kind. It was very kind to pass with all of us safe inside. The forces were
on time.
The next day, no one was allowed to visit the gardens. I
insisted but was scolded. I knew that something had seriously gone
wrong. Gathering courage, I asked my mother, “Ma, who is Aasifa?” She
did not answer, no one did. I went to dad and asked, “What were they
asking for? Why did you not give it to them?”’
Aparajita was glad that his family did not fulfil their
demands because if they had done so, Aparajita would not be here, crying
in Aasifa’s arms. Aasifa was her Masi. She was never told her name. She
never felt the need to know her name. Grown up in a religiously liberal
family, Apar could never imagine the upheaval that can be caused by a
name. She had never thought that names could determine community
and that the community could determine people’s right to live together.
Masi who was loved by everyone around, suddenly became the victim of
their hatred. The house which was a part of them, wherein resided their
souls, had all of a sudden become unsafe.

‘Dad decided to leave, he decided to leave the house, to
leave the mango tree and to leave the Aparajitas. He decided to leave our
souls within the damaged walls. I remember my mother watering her
Aparajitas for one last time with tears in her eyes, injuries on her soul but
an encouraging smile on her lips. Time had defeated us and our
Aparajitas. The vines looked sad, as if they could sense their fate already.
Time had defeated me and my family.
We left for the station, together. Boarded the train for
the capital, together. Deboarded, together. Waited, together in the
waiting room. After sometime, what then felt like ages and now feels like
seconds, I saw my aunt coming. She hugged us. But she was not happy.
Maybe she knew something which I didn’t. Masi hugged me. She was pale
and she was crying. This was the first time I saw her cry. She hugged me
tight as if for the last time. I laughed, “Why Masi, you are choking me.
Let’s go now.” As I started to leave, Dad held my hand and I held Masi’s.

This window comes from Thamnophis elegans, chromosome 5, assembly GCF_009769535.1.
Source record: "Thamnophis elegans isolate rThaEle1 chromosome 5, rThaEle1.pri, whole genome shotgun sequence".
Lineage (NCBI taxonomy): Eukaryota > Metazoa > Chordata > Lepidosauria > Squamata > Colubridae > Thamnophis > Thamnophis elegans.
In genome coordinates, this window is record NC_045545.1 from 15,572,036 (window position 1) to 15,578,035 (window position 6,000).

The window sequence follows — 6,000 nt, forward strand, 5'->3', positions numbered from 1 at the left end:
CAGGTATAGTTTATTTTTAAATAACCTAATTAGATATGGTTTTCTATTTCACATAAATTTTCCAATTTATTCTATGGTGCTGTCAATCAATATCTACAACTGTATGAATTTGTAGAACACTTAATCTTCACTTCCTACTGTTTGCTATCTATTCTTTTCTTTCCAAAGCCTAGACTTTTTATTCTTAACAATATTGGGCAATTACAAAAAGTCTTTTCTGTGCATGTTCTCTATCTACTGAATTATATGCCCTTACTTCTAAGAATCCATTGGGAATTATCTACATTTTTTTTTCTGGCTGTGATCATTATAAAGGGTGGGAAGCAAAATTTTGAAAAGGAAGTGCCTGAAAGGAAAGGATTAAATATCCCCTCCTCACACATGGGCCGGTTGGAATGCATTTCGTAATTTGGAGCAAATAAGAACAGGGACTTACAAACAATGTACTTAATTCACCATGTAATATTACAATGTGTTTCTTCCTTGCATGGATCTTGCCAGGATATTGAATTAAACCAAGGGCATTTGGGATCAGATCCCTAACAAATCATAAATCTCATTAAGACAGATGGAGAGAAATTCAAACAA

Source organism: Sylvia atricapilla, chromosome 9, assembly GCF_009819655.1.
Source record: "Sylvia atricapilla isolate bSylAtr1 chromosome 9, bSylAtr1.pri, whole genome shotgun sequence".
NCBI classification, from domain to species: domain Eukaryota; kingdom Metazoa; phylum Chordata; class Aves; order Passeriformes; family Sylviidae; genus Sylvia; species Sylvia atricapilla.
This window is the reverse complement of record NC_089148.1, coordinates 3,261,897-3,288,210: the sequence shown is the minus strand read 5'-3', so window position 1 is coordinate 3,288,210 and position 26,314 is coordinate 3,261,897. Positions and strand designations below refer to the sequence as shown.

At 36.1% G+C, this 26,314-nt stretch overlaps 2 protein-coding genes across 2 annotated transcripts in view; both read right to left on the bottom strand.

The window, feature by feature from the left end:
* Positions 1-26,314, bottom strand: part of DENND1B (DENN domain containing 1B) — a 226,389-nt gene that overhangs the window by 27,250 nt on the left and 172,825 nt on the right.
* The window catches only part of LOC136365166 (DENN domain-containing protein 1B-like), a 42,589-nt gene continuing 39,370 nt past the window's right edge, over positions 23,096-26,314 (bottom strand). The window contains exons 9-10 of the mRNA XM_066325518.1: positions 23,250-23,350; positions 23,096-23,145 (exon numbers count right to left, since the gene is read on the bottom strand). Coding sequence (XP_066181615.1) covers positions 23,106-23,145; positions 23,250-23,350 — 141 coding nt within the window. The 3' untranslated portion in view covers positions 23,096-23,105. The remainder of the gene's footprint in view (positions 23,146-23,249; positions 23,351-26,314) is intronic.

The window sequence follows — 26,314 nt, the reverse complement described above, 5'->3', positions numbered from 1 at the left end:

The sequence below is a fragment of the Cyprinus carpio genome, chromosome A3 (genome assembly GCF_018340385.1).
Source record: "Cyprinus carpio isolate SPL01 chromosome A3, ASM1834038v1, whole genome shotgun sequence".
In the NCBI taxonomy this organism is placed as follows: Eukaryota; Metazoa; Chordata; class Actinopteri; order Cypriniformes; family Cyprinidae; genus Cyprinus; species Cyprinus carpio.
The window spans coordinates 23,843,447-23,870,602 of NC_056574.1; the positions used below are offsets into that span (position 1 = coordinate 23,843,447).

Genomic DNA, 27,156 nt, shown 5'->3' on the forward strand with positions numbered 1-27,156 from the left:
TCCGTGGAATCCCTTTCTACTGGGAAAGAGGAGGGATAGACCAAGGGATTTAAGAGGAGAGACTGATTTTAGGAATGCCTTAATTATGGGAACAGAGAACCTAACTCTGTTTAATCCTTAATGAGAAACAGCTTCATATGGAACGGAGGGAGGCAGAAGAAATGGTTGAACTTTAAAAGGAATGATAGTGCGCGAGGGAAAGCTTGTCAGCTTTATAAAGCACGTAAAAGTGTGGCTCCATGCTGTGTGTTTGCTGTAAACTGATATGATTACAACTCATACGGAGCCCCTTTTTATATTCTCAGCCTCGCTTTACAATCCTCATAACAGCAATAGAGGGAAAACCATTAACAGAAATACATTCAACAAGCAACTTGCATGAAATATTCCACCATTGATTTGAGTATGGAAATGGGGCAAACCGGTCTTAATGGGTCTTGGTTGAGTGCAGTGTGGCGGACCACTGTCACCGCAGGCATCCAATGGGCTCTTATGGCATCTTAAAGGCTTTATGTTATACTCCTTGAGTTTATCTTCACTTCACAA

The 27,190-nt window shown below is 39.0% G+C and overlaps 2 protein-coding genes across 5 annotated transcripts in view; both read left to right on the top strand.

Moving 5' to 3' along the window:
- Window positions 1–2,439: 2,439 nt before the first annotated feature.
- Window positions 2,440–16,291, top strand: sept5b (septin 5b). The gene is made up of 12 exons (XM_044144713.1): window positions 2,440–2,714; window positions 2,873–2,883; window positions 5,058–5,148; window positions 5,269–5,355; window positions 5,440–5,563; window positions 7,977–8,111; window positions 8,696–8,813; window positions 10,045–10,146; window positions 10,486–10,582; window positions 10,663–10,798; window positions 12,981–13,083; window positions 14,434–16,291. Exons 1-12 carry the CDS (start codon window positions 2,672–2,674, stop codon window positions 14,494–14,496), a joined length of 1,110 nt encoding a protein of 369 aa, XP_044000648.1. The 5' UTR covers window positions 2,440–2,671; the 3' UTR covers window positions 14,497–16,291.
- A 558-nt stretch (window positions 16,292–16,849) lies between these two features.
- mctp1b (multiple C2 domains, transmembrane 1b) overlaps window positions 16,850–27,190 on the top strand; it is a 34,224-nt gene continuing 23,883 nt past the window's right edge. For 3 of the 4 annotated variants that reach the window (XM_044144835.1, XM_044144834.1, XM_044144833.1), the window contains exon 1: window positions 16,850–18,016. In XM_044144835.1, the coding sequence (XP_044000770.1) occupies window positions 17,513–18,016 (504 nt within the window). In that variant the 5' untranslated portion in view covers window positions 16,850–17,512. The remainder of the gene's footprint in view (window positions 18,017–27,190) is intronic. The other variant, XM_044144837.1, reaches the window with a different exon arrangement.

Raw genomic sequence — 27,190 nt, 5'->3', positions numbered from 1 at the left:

Masi shove my hand and left. I could not process what had just
happened. Masi left, she left me. She left me for the first time in 15
years, the first in my life. She did not turn back. I cried or maybe I did
not. I do not remember but I remember my Ma saying, “We will meet her
soon.” She lied. We did not meet her. 20 years is not soon. Those riots
separated us, separated us for 20 long years.’
Today sitting in the garden, in her Masi’s arms,
Aparajita knew why her Masi never planned. The mortals don’t have the
right to plan. Mortals can just imagine. Those imaginations might or might
not come true depending on what the time has planned for us. Time is
almighty and omnipotent, and planning our future, in simple words, is
underestimating the Supreme. The past is gone and the future has never
existed. The only tense that has an identity is the present and planning
the present is what the wisest of minds do. Apar had planned to be a
teacher in the school in her locality. But the school, today, does not exist.
It was reduced to an abandoned building, years back while Apar was busy
adapting herself in her new place.
Today in her Masi’s arms, Apar knew that they were
not separated by the riots. They were separated by time and time alone
had united them, cause time is kind and time is cruel, but above all, it
spares none. After, what seemed like a peaceful night’s sleep, Apar
opened her eyes, only to witness an Aparajita bud at a distance. She did
not go closer but smiled and closed her eyes again, only to feel the
warmth of her Masi’s arms.
The life left behind cannot be lived again. It can only
be recalled and missed but the time bygone can never be brought back.
Apar’s happiness was ephemeral and she had to go back to the life that
time had chosen for her. Masi packed her luggage and a tiffin filled with
‘Aloo ke parathe’, they closed the door and locked their souls within the
walls once again. Once again they were uncertain as now none of them
planned. They set out to leave, but as they crossed the garden, Aparajita
looked back, maybe with the hope that the bud would blossom. It had
not. It was not the right time for it to blossom. Aparajita and Masi left the
place, together. They boarded the train for the capital, together.
Deboarded, together. This time Masi did not hug her. She did not cry.
This time Aparajita knew everything. This time no one lied to her.
Everything was the same and yet so different. Masi left for her
destination, Apar left for her’s, and the APARAJITA in the garden
blossomed, while no one saw it blooming. Maybe this is what time had
planned for it, a solitary bloom, cause time is kind and time is cruel,
but it spares none; neither the nature nor its beings.